This is a rough rendering of a page from the old Prevayler wiki. Please see the new wiki for current documentation.

EmmanuelHaardt asked about the possibility to work in disconnected mode.
When disconnected, the system can work as an autonomous system, but synchronizing two autonomous systems (in a server and laptop scenario, for example, which is a very common use for disconnected operations) is a problem of EssentialDifficulty and cannot, therefore, be completely addressed by Prevayler. It will be up to the system's own code to do that. All replication/synchronization products we know of (Lotus Notes, Oracle, etc) eventually require the application programmer to explicitly deal with "replication conflicts".

Not wanting to install a database on every salesman's notebook for a project I was in was one of the inspirations for implementing Prevayler. -- KlausWuestefeld
Hi everybody,

This is a feature proposal, about remote / concurrent access.

A few words about my story. I started a CMS (Content Management System) project, using Prevayler for storing content metadata. In this system, the work-in-progress content is stored in a WebDAV server, and a proprietary, RMI-based database / workflow server pulls content from WebDAV when requested to. It stores the published content in a "BLOBStore" and metadata is "Prevayled". When I use the term "Database", it means "something keeping data", but be sure that my system is completely RDBMS-free.
It appeared quickly that all operations on my database should be modeled with Operation objects, which can cary as many (in, out) parameters as wanted. This was looking like Prevayler commands, plus an information about read / write effect for providing a mutex when required. In fact, Prevayler provides an interesting basis for handling concurrent access.

But the problem is that my system is *not* prevalent. As a matter of fact, execution of the Operation pulling WebDAV content relies on something which is not a serialized Operation.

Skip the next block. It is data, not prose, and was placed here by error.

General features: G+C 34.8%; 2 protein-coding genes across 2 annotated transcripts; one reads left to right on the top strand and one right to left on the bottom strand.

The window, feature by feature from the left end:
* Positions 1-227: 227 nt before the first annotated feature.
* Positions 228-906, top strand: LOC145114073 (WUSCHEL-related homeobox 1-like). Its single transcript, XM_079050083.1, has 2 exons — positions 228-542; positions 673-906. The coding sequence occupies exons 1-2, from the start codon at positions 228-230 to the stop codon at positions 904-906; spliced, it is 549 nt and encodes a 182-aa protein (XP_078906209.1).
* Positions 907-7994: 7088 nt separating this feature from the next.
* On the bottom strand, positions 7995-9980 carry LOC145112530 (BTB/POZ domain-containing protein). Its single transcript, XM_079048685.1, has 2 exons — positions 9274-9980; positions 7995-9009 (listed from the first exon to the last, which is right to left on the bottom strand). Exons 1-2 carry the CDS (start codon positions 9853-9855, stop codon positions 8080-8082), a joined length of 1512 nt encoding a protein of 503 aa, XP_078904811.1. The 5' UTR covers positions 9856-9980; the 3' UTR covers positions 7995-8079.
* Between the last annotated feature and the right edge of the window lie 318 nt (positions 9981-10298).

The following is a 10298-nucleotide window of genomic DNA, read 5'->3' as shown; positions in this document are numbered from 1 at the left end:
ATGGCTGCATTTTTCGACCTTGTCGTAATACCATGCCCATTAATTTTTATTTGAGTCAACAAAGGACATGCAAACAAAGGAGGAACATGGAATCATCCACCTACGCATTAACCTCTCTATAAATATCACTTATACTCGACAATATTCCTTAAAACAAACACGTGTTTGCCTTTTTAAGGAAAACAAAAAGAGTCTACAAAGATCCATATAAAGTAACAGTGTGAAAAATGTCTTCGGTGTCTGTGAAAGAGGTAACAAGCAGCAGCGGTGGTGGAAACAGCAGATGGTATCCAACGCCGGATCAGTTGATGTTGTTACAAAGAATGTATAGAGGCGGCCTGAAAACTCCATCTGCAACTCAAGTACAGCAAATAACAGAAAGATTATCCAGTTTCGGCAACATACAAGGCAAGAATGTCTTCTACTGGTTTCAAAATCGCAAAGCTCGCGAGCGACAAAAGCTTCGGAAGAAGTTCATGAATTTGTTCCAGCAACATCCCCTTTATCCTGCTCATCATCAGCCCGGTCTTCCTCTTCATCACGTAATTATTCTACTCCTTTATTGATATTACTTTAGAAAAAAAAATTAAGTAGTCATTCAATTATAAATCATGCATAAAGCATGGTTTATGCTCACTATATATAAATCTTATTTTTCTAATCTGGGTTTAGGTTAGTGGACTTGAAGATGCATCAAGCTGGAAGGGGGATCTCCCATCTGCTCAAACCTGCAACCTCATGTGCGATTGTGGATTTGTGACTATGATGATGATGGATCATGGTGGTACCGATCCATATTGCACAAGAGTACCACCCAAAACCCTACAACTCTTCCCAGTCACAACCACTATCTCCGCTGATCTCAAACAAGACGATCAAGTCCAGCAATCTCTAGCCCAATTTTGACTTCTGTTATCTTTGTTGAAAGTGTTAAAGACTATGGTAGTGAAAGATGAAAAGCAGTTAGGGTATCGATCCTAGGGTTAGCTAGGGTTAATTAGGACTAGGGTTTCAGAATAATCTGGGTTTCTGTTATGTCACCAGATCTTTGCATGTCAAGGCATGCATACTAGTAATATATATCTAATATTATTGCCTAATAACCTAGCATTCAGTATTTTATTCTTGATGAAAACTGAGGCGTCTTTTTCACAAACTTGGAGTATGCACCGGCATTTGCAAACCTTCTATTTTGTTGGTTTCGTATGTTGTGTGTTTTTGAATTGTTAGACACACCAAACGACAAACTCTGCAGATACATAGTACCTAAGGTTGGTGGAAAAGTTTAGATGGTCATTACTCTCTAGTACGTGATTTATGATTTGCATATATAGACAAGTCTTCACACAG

Klaus Wuestefeld's answered me :

> A few quick thoughts:
> 1) For the "command pulling different content when
> restoring" problem: once the command pulls the content
> (he can do that during his construction, previous to
> execution), the content should be stored in a variable
> of the command and logged AS PART OF IT. This way, the
> command will always apply the same content when it is
> first executed and every time it is restored. You can
> also expect the actual execute() time to reduce
> drastically.
> 2) For "non-impacting" commands: they should not even be
> commands. They should simply be methods you call
> directly on your business objects.

His answer points out the difference between Operations (things done on the server) and Commands (modifications to replay on a prevalent system). In fact, Command objects are made to be used in-process, as my Operation objects are a RMI workaround for handling an unlimited number of parameters, plus mutex on write Operations.

Here is example of an Operation composed of several Commands :
- create a Publication object, with a unique Id (from a counter, with synchronized access). Since the counter access does impact the model, it is made in a Prevayler Command.
- pull WebDAV content in a directory with a name deducted from Publication object Id. This can take a certain amount of time (depending of network speed, etc, and this is not a Prevayler Command). The pulling returns a bunch of File-like objects.
- create a Prevayler Command for adding the File-like objects to the Publication, and add the Publication to the model (to a synchronized Collection). This is done at the end, because we can't be sure of the result depending of I/Os. If it fails, we accept to waste the Publication Id (a java 'long').

In this case, only 2 synchronized methods are required for providing the locking scheme. In fact, I did my best to avoid thinking about complex locks. Serializing all Operations may look like a solution, but, in this special case, people requesting a simple HTML page would be stuck while a 50-Mb site is being pulled from the WebDAV server.

This is what lead me to propose some features :

- add an Operation interface, describing "things being done" (reading, writing) on a Prevayler model. It could deliver Command objects, or other Operation objects (Composite pattern). The Operation object would also make sense for remote use, simplifying parameter passing.

- add an Executor interface, executing Operation objects. A default implementation (ExecutorImpl) would be provided (I don't like those names, any better idea ?).

- a new Executable interface provides a base to Command and Operation.